Before we dive into the rules of the ARIA, let me reiterate
what ARIA is going to do. ARIA stands for accessible rich internet applications
and it defines the way to make the web content or web applications more
accessible to people with the disabilities.
Even though ARIA has evolved couple of years ago, still some
of the developers misuse the usage of the ARIA due to the lack of thorough
knowledge . Misusing of the ARIA results much more damage to the web page in
terms of it’s accessibility. That is the reason there is saying “No ARIA is
better than bad ARIA!“. Having said that, if developers understand and follow
the rules of the ARIA then definitely it is going to help to certain extent in
avoiding some of the mistakes. Let us understand what are those rules of the
ARIA in details.
Rules of the ARIA
Rule1: don’t use ARIA, use native HTML instead
The first rule talks about use native HTML elements or
attributes to convey the semantics to the people with the disabilities. In the
case, the semantics that you are looking for is not available in the HTML then
use ARIA. Let me explain this with the example. To construct the checkbox on a
web page, use HTML checkbox(<input type=”checkbox”>) but do not use ARIA
checkbox(<div role=”checkbox”>…</div>). The reason is that HTML checkbox
conveys the semantics to the people with disabilities without any additional
effort as it is already mapped to the accessibility APIs. Now the question is
when to use ARIA. There are some scenarios where we might have to use ARIA and
- When the website is not designed from the
scratch and is being retrofit for an accessibility then it is better to use
ARIA in order to save time, effort, and
- If it is not possible to style the native
element as per need for some reason(exceptional cases) then it is ok to construct the custom element
and style as per the need and provide the semantics to the element by using
- If the required semantics are not present in the
host language(HTML 5.x) then use ARIA to communicate the semantics. For the
instance, one needs to use ARIA to convey the tree semantics as there is no
such equivalent HTML element or attribute.
- When the user agent support of some of the HTML
5.x is not great then use ARIA without any second thought.
Rule2: Do not change native semantics, unless you really have to.
As discussed earlier, most of the HTML elements or
attributes convey one or other semantics. We are not supposed to change the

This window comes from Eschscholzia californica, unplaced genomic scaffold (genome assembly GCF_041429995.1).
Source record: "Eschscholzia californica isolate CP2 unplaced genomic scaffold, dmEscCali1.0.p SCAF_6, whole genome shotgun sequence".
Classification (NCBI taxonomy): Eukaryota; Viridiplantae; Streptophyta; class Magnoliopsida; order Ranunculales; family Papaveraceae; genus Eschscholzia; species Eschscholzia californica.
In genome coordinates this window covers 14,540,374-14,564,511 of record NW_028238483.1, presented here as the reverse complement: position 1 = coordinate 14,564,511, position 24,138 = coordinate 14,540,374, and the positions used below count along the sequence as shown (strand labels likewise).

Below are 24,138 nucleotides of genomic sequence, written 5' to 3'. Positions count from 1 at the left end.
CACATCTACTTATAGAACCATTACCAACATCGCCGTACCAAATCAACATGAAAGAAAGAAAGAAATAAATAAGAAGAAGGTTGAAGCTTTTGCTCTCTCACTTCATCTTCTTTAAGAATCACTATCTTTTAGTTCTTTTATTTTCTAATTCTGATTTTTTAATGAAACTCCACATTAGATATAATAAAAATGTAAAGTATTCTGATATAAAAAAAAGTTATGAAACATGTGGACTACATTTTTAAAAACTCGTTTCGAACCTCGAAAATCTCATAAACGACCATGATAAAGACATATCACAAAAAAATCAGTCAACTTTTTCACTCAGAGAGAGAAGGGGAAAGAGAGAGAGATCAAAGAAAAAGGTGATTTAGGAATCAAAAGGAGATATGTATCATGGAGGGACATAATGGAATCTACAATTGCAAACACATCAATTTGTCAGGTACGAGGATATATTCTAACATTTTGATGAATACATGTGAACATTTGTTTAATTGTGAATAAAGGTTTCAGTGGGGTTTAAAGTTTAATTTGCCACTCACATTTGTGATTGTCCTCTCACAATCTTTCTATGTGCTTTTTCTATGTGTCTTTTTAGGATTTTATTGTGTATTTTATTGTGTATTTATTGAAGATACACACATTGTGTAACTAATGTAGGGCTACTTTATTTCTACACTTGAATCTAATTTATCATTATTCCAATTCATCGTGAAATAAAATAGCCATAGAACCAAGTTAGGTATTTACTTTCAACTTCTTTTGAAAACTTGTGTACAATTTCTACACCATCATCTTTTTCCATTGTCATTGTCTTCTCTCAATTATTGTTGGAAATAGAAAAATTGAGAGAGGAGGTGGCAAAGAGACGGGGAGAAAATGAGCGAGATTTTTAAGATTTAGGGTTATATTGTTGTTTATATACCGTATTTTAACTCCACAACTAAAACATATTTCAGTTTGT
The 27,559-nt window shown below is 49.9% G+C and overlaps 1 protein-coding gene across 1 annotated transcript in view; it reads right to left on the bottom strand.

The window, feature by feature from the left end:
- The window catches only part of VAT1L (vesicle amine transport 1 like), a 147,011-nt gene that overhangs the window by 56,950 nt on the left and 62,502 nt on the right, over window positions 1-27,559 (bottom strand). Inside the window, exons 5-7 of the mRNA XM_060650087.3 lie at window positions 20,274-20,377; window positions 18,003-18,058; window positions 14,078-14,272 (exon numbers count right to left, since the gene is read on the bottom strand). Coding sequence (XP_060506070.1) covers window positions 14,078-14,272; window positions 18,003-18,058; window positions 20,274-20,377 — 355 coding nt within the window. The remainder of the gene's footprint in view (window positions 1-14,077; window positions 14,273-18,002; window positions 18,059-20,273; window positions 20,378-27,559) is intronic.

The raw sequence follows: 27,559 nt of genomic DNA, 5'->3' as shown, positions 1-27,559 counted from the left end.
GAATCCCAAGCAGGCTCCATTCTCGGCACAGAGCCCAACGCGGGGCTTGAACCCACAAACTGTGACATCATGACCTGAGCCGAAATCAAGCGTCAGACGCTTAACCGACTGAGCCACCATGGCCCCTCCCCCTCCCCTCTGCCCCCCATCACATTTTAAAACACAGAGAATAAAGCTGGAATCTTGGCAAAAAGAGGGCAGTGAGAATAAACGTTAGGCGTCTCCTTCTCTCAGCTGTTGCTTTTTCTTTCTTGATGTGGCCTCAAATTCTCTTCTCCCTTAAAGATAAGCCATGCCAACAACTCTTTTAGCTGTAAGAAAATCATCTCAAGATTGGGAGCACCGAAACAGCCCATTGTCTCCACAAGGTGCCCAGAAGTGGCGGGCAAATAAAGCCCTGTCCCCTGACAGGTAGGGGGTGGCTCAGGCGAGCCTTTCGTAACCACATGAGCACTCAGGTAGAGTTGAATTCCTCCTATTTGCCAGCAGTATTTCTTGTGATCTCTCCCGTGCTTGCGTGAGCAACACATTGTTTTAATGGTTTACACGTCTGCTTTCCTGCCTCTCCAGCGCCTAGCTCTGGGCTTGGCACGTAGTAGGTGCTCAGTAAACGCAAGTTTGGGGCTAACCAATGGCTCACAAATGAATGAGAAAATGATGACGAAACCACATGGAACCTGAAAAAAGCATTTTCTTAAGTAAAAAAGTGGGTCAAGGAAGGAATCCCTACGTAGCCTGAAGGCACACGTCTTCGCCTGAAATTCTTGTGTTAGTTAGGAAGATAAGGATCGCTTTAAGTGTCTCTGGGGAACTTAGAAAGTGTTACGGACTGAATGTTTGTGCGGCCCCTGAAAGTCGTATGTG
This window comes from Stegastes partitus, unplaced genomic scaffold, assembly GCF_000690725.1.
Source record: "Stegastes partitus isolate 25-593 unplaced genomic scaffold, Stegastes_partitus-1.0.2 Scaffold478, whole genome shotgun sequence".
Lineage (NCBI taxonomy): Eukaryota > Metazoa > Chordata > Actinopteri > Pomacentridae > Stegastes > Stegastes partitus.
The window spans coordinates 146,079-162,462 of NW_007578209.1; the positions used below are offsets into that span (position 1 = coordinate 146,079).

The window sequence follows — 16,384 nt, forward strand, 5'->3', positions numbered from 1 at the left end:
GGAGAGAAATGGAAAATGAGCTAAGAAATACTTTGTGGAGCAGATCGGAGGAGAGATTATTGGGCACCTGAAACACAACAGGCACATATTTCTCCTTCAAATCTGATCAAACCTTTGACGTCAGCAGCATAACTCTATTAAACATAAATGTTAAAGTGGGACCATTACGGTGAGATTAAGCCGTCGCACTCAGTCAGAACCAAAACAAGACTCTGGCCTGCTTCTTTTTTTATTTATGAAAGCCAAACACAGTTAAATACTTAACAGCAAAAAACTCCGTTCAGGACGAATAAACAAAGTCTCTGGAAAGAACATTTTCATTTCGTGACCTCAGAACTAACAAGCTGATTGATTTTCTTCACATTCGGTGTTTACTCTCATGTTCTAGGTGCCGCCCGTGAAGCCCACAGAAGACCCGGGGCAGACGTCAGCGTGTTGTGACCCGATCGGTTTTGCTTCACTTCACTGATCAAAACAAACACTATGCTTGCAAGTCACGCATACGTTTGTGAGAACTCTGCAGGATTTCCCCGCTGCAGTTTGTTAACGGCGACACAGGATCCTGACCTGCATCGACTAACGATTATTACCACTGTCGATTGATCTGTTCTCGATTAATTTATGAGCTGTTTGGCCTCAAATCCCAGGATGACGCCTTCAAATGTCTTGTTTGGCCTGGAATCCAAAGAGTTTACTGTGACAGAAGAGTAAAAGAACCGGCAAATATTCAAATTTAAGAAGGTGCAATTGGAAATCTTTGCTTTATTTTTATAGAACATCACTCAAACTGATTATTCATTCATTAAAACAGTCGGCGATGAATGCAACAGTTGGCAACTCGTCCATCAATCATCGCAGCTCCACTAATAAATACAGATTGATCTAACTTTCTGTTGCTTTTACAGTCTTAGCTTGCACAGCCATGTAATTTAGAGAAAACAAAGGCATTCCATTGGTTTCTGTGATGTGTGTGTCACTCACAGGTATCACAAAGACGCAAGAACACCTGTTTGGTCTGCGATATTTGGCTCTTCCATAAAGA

native semantics unless it is really essential. For example: Developer wants to
build a heading that is a tab
Do not do this:
<h2 role=tab>heading tab</h2>
Rule3: All interactive ARIA controls must be usable with the keyboard.
Providing the ARIA roles would bring the semantics to the
custom control but it would never bring control to work as expected with the keyboard.
We need to remember that ARIA is nothing to do with the keyboard functionality
and is just to provide the semantics to the accessibility APIs. Being said, it
is developer responsibility to make the custom control accessible with the
keyboard by using some scripting. For example, if we construct the custom
button(<div role=”button”>) then we need to make sure that it receives the focus and user
is able to activate the associated functionality by using both enter and space keys.
To put it simpler, custom button should work with the keyboard as how native
Rule4: Do not use role=”presentation” or aria-hidden=”true”
on a focusable element
Role=”presentation” or role=”none” is to negate eh semantics
from the accessibility tree and the element that has role= “none” is not
supposed to be an interactive in any way. On the similar lines, Aria-hidden
attribute is to hide the content or element from the accessibility APIs and the
element that has aria-hidden set to true is not supposed to be an interactive
in any way. Defining either of these attributes on the visible focusable
elements results some users focus nothing.
Do not do this:
<button role=presentation>press me</button>
Do not do this either:
tabindex=”-1″>Don’t Click Me</button>
<button aria-hidden=”true” style=”display:
none;”>don’t Click Me</button>
Rule5: All interactive elements must have an accessible name.
All interactive elements(such as links, buttons, text
fields, combo boxes, radio buttons, checkboxes and so on..) on a web page must
have accessible name. Without accessible name, assistive technologies do not
understand what the control is all about. To provide the accessible name, there
are techniques available and they vary from control to control. Let us look
some of them.
- HTML links and buttons: whatever the link
text/button value that we provide, it becomes the accessible name
- Input text fields: in order to provide the
accessible name, form controls need to be associated with it’s visible
label either implicitly or explicitly.
The below input text field has visible label but there is no
First name<input type=”text”>
The below input text field have both visible label and
accessible name. Accessible names establishes with the for and ID connection
<label for=”fname”>First name</label>
- Custom widgets: in order to provide the
accessible name for the custom widgets, authors can use either aria-label or